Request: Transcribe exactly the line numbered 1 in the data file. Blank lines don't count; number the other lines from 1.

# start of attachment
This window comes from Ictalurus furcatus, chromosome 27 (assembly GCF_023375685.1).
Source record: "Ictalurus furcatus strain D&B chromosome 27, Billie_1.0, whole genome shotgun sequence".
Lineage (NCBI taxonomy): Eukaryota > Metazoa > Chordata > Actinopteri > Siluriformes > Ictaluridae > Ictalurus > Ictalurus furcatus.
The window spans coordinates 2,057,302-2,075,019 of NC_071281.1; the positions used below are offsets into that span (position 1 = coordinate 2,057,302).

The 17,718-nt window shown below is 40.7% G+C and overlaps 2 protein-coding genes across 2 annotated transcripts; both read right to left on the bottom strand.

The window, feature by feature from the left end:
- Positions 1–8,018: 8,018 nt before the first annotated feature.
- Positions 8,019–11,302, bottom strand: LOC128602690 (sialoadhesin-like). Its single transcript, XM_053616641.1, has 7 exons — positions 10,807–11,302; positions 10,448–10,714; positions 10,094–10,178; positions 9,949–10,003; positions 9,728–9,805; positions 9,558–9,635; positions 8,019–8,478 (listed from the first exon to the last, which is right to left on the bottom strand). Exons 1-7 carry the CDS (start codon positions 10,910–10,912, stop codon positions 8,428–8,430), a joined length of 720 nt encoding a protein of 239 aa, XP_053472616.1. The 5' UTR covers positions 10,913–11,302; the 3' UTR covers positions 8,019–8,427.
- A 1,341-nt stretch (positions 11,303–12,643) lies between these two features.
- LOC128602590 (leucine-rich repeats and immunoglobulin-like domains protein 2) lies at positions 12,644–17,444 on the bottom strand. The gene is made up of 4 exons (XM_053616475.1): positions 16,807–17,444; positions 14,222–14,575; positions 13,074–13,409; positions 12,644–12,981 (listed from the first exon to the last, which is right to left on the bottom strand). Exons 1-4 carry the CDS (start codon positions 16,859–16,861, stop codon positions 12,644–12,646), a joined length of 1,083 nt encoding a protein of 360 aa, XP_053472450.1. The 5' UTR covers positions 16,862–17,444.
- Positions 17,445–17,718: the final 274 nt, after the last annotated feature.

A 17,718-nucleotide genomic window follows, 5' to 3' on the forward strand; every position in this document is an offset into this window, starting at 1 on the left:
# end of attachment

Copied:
This window comes from Ictalurus furcatus, chromosome 27 (assembly GCF_023375685.1).